Sunday, October 10, 2010

Gregorian Chant has Pride of Place in Latin Rite- really

And not just in OF.

Despite those who persist in proclaiming that protestant hymns, campfire ditties or songs in various languages unite us, the Church has never stopped stating that the Latin language and Gregorian chant- are central to the Latin Rite.

I saw this link at the Chant Cafe blog and I wish all of the bishops who have resisted Latin and any mass in Latin would learn from had the attitude of Bishop Bishop Robert C. Morlino of Madison, WI.

Chant as our prayer at Mass

I find myself almost forced to mention the workshop on Gregorian chant which the diocese sponsored last Friday night and Saturday morning. For me it was one of those benchmark events since I have been in the Diocese of Madison. Easily over 80 people were in attendance — we were almost too large a group for the venue to which we were assigned — and the presentations by Fr. Robert Skeris, of the Archdiocese of Milwaukee, a master presenter and scholar in the area of Church music, were both profound and excellent. His enthusiasm stirred a great deal of enthusiasm among those present.

And after about two and a half hours of practice, those present were able beautifully to sing the whole Mass (Novus Ordo) in Latin, using Gregorian chant. The beauty of this kind of prayer impressed itself on all of us who were there and made the Church’s preference for Gregorian chant seem much more reasonable, and the chant itself seem much more “doable.”

When we think of Gregorian chant as our prayer at Mass, not something that somehow accompanies our prayer but which embodies in sound the prayer itself, we start to think very differently about Church music in general.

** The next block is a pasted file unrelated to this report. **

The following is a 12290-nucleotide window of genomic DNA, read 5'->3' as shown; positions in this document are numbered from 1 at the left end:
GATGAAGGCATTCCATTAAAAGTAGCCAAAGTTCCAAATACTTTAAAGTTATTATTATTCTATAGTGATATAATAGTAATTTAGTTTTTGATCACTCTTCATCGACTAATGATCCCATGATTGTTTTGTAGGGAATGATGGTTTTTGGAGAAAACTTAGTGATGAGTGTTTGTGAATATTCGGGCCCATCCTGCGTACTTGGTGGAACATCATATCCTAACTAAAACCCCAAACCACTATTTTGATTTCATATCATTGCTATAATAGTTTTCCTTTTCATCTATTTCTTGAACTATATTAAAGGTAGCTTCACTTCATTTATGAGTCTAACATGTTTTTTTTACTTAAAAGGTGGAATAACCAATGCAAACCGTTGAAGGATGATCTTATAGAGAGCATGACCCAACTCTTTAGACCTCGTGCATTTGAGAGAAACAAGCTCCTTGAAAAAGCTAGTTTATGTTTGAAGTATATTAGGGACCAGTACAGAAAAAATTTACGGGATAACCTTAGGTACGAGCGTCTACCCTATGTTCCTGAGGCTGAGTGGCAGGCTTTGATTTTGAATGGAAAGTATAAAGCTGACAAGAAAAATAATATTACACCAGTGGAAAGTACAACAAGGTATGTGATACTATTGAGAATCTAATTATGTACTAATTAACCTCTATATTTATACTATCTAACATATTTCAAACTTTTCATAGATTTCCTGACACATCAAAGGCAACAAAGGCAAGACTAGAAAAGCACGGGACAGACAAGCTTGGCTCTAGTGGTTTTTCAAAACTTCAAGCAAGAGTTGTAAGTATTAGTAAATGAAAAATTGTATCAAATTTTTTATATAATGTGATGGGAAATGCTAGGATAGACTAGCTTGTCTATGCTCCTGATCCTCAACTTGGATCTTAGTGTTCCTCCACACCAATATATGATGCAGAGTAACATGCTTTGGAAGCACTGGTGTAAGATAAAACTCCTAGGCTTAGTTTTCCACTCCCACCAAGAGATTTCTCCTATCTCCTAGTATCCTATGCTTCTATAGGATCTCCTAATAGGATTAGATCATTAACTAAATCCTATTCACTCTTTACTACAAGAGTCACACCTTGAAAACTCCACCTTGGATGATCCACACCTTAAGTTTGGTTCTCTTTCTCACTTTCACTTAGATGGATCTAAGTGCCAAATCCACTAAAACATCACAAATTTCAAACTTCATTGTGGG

This is certainly part of the renewal of the liturgy that we are seeking to accomplish in preparation for the First Sunday of Advent 2011, when we will begin to use the new English Translations of the Roman Missal, but it is also to recover the kind of sacramental attitude with which all of us should approach our full, active, and fruitful participation in the liturgy. Much more needs to be said about this, and indeed, much more will be said about it in the days ahead.

Yes, more complex chants can be more difficult, just as a Beethoven piano piece is more difficult than the Mary Had a Little Lamb that a beginning piano student might learn. The chant is quite intuitive- it was developed FOR singers. As for Latin, if you speak English as I do, our language received much from Latin. The most challenging thing for me is remembering to pronounce "in" not as an American "ehn", but een, lol.

Also, I finally uploaded a picture of me to my blog. I tend to take pictures more than be in them and I don't like many pictures of myself. At least this may prove I DO exist.

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